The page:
Fine Partnership of Nézet-Séguin and Rotterdam Philharmonic at the Proms



United KingdomUnited Kingdom Prom 61 – Liszt, Bruckner: Yefim Bronfman (piano); Rotterdam Philharmonic Orchestra / Yannick Nézet-Séguin (conductor). Royal Albert Hall, London, 28.8.2018. (CC)

Yannick Nézet-Séguin & Yefim Bronfman (piano) (c) Chris Christodoulou

Liszt – Piano Concerto No.2 in A, S 125

Bruckner – Symphony No.4 in E flat, ‘Romantic’

This concert is part of a farewell tour: Yannick Nézet-Séguin leaves his post at the head of the orchestra at the end of the current season; thereafter he will be the Rotterdam Philharmonic’s Honorary Conductor. He will be succeeded by the young (27-year-old) conductor Lahav Shani – the youngest Principal Conductor of the orchestra in its 100-year history. Nézet-Séguin’s next post is at the Metropolitan Opera, something he acknowledged in the second-half encore, a tender account of the Prelude to Act III of Verdi’s La traviata. From Rotterdam – ‘Manhattan on the Maas’ – to the Upper West Side of Manhattan proper.

The bond between Nézet-Séguin and the Rotterdam players is clearly deep. Over the last decade – he took over the post from Gergiev in 2008 – the connection between conductor and orchestra has clearly developed, something that was obvious in the Liszt as well as the Bruckner. The string sound in the more delicate moments of the Liszt was beautiful; discipline both between orchestral departments and between orchestra and piano was remarkable. The solo cello of Joanna Pachucka sang as eloquently as the solo clarinet of Julien Hervé. Balancing this was the piano protagonist, Yefim Bronfman. Although I found Bronfman’s Prokofiev Second at the Barbican in 2008 disappointing, his Brahms with the Berliner Philharmoniker at the Proms in 2012 was far more impressive. His Liszt fell into the latter camp, confident, technically more than assured, and perfectly in style. The combination of Nézet-Séguin and Bronfman revealed a piece that could hardly be accused of bombast (as it so often is), even at its most outrageous. Bronfman’s clarity throughout was remarkable; a joy, in fact. He is undemonstrative at the keyboard: the glissandi were delivered without any Lang Lang-like theatrics, a sonic effect rather than a look-at-me moment.

The first half encore held a remarkable turn of events: Nézet-Séguin joined Bronfman at the piano for a duet: a Venetianisched Gondellied (Venetian Gondola Song) by Mendelssohn, Op.62/5, deliciously delivered.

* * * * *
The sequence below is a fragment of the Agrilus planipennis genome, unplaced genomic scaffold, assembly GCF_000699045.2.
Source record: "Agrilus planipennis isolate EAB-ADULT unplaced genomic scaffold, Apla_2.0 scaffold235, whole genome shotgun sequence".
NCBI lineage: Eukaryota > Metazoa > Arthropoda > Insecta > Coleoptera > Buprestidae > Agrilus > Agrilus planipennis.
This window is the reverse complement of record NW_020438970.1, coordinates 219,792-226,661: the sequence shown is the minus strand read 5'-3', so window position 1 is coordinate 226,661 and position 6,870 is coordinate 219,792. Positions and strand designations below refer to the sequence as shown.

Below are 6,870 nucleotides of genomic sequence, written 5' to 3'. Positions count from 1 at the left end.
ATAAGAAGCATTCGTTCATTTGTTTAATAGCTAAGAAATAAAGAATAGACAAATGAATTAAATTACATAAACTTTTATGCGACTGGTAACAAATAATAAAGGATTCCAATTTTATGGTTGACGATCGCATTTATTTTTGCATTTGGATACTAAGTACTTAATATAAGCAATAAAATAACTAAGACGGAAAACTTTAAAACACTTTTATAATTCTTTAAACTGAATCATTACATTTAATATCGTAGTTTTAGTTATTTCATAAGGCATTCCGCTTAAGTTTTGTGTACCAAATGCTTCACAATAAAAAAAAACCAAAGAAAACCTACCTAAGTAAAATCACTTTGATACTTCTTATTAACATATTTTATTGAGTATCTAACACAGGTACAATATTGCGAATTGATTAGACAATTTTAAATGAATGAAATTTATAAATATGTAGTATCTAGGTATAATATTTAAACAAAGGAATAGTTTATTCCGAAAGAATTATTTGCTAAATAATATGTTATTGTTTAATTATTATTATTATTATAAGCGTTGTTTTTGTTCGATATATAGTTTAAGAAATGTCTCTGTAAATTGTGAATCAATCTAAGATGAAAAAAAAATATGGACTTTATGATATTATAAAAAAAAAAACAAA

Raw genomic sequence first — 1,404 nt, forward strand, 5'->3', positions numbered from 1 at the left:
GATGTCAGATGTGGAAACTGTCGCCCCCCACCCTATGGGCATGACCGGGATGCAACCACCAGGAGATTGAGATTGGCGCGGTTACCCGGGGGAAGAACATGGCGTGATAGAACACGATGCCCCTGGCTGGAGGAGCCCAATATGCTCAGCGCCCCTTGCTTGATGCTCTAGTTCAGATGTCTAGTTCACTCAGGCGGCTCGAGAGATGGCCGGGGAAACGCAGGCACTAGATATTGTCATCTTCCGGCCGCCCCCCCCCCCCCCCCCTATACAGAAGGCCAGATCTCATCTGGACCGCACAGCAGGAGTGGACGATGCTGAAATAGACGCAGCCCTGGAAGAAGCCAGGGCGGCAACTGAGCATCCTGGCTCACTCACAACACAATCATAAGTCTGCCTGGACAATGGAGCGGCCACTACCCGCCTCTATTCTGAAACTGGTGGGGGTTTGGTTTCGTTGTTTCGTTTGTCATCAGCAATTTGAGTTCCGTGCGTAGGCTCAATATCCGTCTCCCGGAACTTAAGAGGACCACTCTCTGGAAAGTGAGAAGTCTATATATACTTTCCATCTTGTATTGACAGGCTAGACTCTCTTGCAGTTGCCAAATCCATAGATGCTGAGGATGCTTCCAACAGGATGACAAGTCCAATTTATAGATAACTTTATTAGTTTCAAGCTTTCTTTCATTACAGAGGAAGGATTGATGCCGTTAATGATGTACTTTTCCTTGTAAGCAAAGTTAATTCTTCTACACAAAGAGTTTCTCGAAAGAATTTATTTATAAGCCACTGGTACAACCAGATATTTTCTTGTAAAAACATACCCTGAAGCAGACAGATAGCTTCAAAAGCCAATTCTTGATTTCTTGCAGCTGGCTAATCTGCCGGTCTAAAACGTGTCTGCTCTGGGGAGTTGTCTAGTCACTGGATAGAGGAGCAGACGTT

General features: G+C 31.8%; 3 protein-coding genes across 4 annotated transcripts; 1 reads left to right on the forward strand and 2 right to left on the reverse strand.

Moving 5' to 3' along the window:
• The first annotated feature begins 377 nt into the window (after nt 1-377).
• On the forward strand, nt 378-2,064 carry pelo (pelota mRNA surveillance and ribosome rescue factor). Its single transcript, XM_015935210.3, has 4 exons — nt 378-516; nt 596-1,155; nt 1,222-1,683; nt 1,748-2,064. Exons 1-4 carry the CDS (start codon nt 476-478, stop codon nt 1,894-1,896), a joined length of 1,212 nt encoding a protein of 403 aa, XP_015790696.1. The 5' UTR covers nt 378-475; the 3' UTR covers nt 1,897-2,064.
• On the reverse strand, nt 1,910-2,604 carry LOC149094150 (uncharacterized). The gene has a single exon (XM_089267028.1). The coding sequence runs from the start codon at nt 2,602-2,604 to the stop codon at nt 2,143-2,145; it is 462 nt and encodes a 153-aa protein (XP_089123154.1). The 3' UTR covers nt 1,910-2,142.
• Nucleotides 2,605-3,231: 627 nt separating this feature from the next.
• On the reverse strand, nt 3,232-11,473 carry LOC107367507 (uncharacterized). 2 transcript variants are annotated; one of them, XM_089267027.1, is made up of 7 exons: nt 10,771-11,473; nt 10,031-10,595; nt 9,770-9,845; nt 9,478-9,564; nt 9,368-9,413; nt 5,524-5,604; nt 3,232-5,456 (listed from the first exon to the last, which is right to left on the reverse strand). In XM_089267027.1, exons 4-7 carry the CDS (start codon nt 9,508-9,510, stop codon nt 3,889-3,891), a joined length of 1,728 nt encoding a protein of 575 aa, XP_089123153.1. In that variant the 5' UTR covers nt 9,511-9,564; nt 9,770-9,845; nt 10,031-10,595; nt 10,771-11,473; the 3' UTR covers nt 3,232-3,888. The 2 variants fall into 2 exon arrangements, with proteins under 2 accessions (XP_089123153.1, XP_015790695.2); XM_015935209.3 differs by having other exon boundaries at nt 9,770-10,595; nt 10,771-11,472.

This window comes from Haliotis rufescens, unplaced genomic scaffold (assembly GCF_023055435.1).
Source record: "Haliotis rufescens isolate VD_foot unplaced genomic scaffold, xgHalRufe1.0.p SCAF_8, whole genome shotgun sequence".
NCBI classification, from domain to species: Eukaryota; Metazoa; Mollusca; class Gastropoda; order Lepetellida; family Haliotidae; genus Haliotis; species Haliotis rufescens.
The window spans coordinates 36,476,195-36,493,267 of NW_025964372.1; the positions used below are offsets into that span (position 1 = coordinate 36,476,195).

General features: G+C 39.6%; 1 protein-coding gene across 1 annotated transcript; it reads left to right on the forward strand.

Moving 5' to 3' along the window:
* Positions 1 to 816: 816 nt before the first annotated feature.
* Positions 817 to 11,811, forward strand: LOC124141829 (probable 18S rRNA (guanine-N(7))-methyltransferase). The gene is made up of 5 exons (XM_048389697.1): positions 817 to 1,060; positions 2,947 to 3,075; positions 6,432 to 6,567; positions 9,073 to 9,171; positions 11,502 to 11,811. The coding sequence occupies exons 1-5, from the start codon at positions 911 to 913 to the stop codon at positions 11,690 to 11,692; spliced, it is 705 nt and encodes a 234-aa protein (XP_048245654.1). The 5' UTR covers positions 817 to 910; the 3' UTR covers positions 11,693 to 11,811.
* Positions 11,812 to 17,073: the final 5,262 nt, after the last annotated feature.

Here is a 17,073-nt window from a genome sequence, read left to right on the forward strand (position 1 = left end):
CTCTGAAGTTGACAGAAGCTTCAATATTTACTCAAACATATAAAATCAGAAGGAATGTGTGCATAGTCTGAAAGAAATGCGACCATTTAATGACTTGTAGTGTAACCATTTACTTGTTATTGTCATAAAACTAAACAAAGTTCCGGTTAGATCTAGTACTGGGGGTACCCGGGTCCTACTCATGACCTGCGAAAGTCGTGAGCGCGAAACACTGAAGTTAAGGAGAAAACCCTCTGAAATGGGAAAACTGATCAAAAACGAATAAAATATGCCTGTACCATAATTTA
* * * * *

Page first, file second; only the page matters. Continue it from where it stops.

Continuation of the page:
So to the Bruckner Fourth, heard in the Haas edition. This was a remarkable performance on many levels, not least for the fact that the first horn, David Fernández Alonso, not only played without a bumper – so there really were four horns – but gave such an astonishingly accurate account of this most demanding of parts. Only one attack could be construed as not spot-on (at the very end of the slow movement) but even that was hardly a ‘mistake’ as such. And he has clearly never been introduced to the idea of lip tiredness.

The symphony seemed to appear out of nowhere, the characteristic Bruckner string tremolando all but inaudible. Nézet-Séguin’s reading was characterised by its gentleness, but also by its intelligence. On occasion this gentleness could misfire slightly – the ending of the first movement was on the tame side and the Andante, quasi allegretto lost its way slightly in the middle – but this was the most refreshing Bruckner to come my way in many a moon.

An interesting quirk was the first horn’s tonguing of the upwardly-rising interval in those horn calls that open the symphony: the score gives just one phrase marking over the whole gesture, which is therefore not to say the tonguing is incorrect, although one naturally expects a slur. Whatever the reason, Alonso’s tone was positively golden, his attack perfectly judged. Wind responses were beautiful; the brass was impressive throughout, if not always totally together on all occasions. Only the upper strings on occasion could lose the sheen and sound thin.

The ultra-rapid Scherzo found the brass at their most agile; the Trio was a place of repose, a time to catch the breath. The finale was beautifully brought together by Nézet-Séguin (a special mention, too, for the positively smoky violas), the close beautifully paced.

A most satisfying concert.

Colin Clarke


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